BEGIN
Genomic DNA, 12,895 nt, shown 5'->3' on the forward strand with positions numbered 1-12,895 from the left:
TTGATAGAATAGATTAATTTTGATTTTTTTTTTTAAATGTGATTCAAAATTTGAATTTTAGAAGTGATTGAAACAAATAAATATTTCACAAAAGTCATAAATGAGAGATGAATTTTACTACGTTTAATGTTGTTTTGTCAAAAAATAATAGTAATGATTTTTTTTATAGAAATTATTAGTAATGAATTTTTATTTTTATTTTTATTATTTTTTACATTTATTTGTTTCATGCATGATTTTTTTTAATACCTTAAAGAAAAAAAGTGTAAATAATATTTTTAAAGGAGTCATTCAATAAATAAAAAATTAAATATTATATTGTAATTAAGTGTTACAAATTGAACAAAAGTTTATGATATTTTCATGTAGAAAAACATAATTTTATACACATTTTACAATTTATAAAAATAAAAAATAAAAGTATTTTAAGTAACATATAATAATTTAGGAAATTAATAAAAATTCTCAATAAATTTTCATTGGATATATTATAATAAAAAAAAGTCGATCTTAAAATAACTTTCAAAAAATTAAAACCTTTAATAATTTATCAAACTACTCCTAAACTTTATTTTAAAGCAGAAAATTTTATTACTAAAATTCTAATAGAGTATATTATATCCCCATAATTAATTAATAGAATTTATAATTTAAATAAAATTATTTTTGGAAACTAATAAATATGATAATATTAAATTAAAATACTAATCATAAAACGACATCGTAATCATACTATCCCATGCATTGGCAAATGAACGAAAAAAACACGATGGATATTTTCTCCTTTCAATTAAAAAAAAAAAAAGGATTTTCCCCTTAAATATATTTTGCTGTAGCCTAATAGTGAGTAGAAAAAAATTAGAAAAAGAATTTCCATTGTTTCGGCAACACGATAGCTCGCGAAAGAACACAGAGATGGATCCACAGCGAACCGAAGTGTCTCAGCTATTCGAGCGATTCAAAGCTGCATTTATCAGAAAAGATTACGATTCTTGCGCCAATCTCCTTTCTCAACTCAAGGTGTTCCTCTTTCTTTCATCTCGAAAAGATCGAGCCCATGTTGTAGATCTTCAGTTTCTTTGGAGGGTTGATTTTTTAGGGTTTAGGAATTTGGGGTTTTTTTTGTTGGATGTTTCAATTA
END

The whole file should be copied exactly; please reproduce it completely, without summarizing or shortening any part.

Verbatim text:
Genomic DNA, 12,895 nt, shown 5'->3' on the forward strand with positions numbered 1-12,895 from the left:
TTGATAGAATAGATTAATTTTGATTTTTTTTTTTAAATGTGATTCAAAATTTGAATTTTAGAAGTGATTGAAACAAATAAATATTTCACAAAAGTCATAAATGAGAGATGAATTTTACTACGTTTAATGTTGTTTTGTCAAAAAATAATAGTAATGATTTTTTTTATAGAAATTATTAGTAATGAATTTTTATTTTTATTTTTATTATTTTTTACATTTATTTGTTTCATGCATGATTTTTTTTAATACCTTAAAGAAAAAAAGTGTAAATAATATTTTTAAAGGAGTCATTCAATAAATAAAAAATTAAATATTATATTGTAATTAAGTGTTACAAATTGAACAAAAGTTTATGATATTTTCATGTAGAAAAACATAATTTTATACACATTTTACAATTTATAAAAATAAAAAATAAAAGTATTTTAAGTAACATATAATAATTTAGGAAATTAATAAAAATTCTCAATAAATTTTCATTGGATATATTATAATAAAAAAAAGTCGATCTTAAAATAACTTTCAAAAAATTAAAACCTTTAATAATTTATCAAACTACTCCTAAACTTTATTTTAAAGCAGAAAATTTTATTACTAAAATTCTAATAGAGTATATTATATCCCCATAATTAATTAATAGAATTTATAATTTAAATAAAATTATTTTTGGAAACTAATAAATATGATAATATTAAATTAAAATACTAATCATAAAACGACATCGTAATCATACTATCCCATGCATTGGCAAATGAACGAAAAAAACACGATGGATATTTTCTCCTTTCAATTAAAAAAAAAAAAAGGATTTTCCCCTTAAATATATTTTGCTGTAGCCTAATAGTGAGTAGAAAAAAATTAGAAAAAGAATTTCCATTGTTTCGGCAACACGATAGCTCGCGAAAGAACACAGAGATGGATCCACAGCGAACCGAAGTGTCTCAGCTATTCGAGCGATTCAAAGCTGCATTTATCAGAAAAGATTACGATTCTTGCGCCAATCTCCTTTCTCAACTCAAGGTGTTCCTCTTTCTTTCATCTCGAAAAGATCGAGCCCATGTTGTAGATCTTCAGTTTCTTTGGAGGGTTGATTTTTTAGGGTTTAGGAATTTGGGGTTTTTTTTGTTGGATGTTTCAATTA